A variegated fritillary (Euptoieta claudia) feeding on Texas vervain (Verbena halei) flowers (IMG_1929)

Variegated fritillaries (a.k.a. hortensia; Euptoieta claudia) abounded, as did a laundry list of butterflies both large and small, all drawn to Texas vervain (a.k.a. Texas verbena or slender verbena; Verbena halei).

A variegated fritillary (Euptoieta claudia) feeding on Texas vervain (Verbena halei) flowers (IMG_1839)

From spring through summer right into autumn, the plant served as a lightning rod for butterflies, and this I pointed out to my family much to their profound enjoyment.

A dainty sulphur (Nathalis iole) feeding on Texas vervain (Verbena halei) (IMG_2753)

So long as the weather didn’t turn inclement, it was easy to find dainty sulphurs (a.k.a. dwarf yellow; Nathalis iole), North America’s smallest sulphur.

A larval pinion (Lithophane sp.) feeding on Texas vervain (Verbena halei) (20121103_04886)

And it was easy to find young and old alike, such as this larval pinion (Lithophane sp.), a butterfly in another form.

A Reakirt's blue (Echinargus isola) feeding on Texas vervain (Verbena halei) (20121103_04952)

It wasn’t at all unusual to find startling beauty just a few steps away, like this Reakirt’s blue (Echinargus isola).

A eufala skipper (Lerodea eufala) feeding on Texas vervain (Verbena halei) (20121103_04921)

Similarly, it wasn’t difficult to find subtle beauty like this eufala skipper (a.k.a. rice leaffolder; Lerodea eufala).

Fiery skipper (Hylephila phyleus) feeding on Texas vervain (Verbena halei) (20121103_04890)

Fiery skippers (Hylephila phyleus) remained plentiful—remain plentiful, I should say, for that photo was taken just the other day—going into mid November!

A beet webworm moth (Spoladea recurvalis) feeding on Texas vervain (Verbena halei) (20121103_04883)

The plant doesn’t just accumulate butterflies though, as indicated by this beet webworm moth (a.k.a. Hawaiian beet webworm moth or spinach moth; Spoladea recurvalis).

A sphecid wasp (Prionyx parkeri) feeding on Texas vervain (Verbena halei) (20121103_04897)

Like the moth, this sphecid wasp (Prionyx parkeri) shows how varied the host’s visitors are, from a plethora of bees and wasps to a small variety of flies to a few grasshopper species to moths and beyond, each joining dozens of butterflies each day to visit and enjoy the sweet nectar these flowers offer.

Close-up of blooms on Texas vervain (Verbena halei) (IMG_3147)

Everyone asked me when pointing out this verbena plant if it was in fact a butterfly bush.  Though this vervain grows only a foot or two high—hardly a bush—and though it’s not closely related to true butterfly bushes (Buddleja sp. [or Buddleia sp.]), it needn’t be called a butterfly bush in order to serve the same purpose, perhaps even to a superior degree.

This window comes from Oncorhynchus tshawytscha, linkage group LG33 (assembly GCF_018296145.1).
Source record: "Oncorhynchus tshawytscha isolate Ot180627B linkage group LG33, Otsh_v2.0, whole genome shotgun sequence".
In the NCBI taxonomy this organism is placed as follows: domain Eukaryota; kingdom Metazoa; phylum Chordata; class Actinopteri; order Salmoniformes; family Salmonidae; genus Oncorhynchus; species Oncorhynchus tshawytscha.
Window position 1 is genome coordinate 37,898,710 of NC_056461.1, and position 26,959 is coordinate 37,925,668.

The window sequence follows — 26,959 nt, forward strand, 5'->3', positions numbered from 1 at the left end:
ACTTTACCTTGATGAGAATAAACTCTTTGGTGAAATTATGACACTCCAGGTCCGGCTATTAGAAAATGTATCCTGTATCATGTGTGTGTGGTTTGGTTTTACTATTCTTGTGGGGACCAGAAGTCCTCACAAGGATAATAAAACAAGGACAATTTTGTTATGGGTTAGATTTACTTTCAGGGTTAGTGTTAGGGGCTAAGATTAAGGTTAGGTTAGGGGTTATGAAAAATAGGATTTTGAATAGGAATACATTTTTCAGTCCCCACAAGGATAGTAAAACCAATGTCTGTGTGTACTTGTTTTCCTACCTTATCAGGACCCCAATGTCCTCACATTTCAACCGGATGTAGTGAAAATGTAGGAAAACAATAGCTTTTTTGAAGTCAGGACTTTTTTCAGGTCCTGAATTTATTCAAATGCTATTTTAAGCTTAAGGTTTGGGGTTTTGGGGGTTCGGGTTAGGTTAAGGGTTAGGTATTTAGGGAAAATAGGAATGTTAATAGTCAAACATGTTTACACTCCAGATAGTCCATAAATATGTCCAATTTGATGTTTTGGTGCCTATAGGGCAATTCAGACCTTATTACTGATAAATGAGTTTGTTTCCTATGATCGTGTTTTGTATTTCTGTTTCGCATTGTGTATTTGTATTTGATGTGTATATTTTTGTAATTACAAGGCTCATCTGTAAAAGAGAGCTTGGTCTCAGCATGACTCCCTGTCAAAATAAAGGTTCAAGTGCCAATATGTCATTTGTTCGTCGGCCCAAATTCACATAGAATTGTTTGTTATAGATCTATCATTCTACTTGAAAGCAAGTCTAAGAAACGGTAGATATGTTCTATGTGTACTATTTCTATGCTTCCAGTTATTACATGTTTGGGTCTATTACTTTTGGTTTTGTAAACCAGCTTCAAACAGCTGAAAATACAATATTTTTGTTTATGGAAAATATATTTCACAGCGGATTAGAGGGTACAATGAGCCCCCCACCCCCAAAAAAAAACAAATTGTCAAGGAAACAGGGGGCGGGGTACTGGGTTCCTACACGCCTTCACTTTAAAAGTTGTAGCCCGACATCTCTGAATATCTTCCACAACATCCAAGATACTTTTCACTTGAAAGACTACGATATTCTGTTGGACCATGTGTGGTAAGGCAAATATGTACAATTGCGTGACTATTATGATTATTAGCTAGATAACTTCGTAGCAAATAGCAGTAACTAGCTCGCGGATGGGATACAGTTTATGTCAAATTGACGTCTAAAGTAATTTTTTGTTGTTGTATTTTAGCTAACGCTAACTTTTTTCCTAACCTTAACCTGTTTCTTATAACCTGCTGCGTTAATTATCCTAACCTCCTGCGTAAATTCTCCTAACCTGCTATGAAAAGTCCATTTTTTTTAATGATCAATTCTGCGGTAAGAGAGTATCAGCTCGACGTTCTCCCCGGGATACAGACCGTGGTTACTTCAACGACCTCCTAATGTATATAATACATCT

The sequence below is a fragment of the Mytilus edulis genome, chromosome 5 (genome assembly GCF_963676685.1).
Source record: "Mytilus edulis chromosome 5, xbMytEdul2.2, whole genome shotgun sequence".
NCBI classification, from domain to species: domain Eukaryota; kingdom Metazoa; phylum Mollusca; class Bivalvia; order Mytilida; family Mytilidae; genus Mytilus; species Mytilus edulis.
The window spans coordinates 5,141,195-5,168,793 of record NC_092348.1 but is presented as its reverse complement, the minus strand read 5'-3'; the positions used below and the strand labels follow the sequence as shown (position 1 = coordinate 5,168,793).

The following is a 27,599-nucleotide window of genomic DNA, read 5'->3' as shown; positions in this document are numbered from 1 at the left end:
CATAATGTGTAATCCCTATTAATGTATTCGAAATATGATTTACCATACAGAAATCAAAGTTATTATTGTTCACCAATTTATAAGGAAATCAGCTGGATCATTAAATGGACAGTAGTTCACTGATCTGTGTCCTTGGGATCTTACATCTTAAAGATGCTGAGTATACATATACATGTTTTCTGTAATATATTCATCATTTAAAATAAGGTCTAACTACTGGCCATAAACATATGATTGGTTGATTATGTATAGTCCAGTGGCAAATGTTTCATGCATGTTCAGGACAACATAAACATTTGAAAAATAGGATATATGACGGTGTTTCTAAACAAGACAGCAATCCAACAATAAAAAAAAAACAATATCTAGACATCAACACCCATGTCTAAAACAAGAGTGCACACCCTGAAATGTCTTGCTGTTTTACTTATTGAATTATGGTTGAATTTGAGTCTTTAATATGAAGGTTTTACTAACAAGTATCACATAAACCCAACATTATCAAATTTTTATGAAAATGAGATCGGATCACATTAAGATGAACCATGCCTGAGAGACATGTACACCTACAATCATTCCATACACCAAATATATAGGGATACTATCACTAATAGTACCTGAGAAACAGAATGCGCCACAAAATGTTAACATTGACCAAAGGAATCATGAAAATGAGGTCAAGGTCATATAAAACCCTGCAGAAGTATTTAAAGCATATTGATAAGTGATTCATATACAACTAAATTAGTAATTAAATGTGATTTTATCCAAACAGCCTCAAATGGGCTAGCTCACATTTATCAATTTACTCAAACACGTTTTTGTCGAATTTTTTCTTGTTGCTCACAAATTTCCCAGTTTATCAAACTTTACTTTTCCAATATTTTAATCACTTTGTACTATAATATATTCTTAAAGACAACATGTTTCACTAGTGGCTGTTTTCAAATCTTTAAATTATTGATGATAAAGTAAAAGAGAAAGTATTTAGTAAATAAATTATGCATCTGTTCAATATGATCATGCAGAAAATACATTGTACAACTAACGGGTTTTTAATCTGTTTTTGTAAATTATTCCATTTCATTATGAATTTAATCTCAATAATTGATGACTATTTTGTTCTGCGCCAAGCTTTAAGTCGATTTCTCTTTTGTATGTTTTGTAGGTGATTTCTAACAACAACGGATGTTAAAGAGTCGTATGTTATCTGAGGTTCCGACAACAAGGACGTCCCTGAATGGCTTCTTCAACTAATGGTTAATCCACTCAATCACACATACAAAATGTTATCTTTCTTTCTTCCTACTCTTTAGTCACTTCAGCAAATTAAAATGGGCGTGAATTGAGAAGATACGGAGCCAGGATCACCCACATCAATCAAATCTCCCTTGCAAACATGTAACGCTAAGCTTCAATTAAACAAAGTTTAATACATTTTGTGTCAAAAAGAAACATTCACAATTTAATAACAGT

— — — — — — — — — —

Other butterflies seen on this plant but not photographed (or, at least, not photographed well):

  • Gulf fritillary (a.k.a. passion butterfly; Agraulis vanillae)
  • common buckeye (Junonia coenia)
  • cabbage white (a.k.a. small white, small cabbage white or white butterfly; Pieris rapae)
  • question mark (Polygonia interrogationis)
  • American snout (Libytheana carinenta)
  • sleepy orange (a.k.a. sleepy sulphur; Abaeis nicippe)
  • common checkered-skipper (Pyrgus communis)
  • clouded skipper (Lerema accius)
  • funereal duskywing (Erynnis funeralis)

Tropical haven

There is a place where spring calls forth all the magic of the tropics …

White ibises (Eudocimus albus) flying overhead (2009_05_17_019243)

A place where white ibises circle overhead …

A great egret (Ardea alba) collecting nesting material in the understory (2009_05_17_019056)

A place where great egrets lurk in the understory …

A little blue heron (Egretta caerulea) perched on a branch (2009_05_17_019428)

A place where little blue herons keep watch at eye level …

A black-crowned night-heron (Nycticorax nycticorax) perched in a tree (2009_05_17_019912)

A place where black-crowned night-herons peer back from their ligneous perches …

A snowy egret (Egretta thula) perching on a limb (2009_05_17_019767)

A place where snowy egrets observe the observers …

Close-up of a tricolored heron (a.k.a. Louisiana heron; Egretta tricolor) perched in a tree (2009_07_12_026569_n)

A place where tricolored herons remain vigilant even at rest …

A cattle egret (Bubulcus ibis) standing in a tree displaying its mating plumage (2009_05_17_019354)

A place where cattle egrets display their beauty …

It’s amazing that this tropical haven rests just a few miles north of downtown Dallas.

— — — — — — — — — —

Photos (taken at the University of Texas Southwestern Medical Center campus in Dallas’s hospital district):

  1. White ibises (Eudocimus albus)
  2. Great egret (Ardea alba)
  3. Little blue heron (Egretta caerulea)
  4. Black-crowned night-heron (Nycticorax nycticorax)
  5. Snowy egret (Egretta thula)
  6. Tricolored heron (a.k.a. Louisiana heron; Egretta tricolor)
  7. Cattle egret (Bubulcus ibis)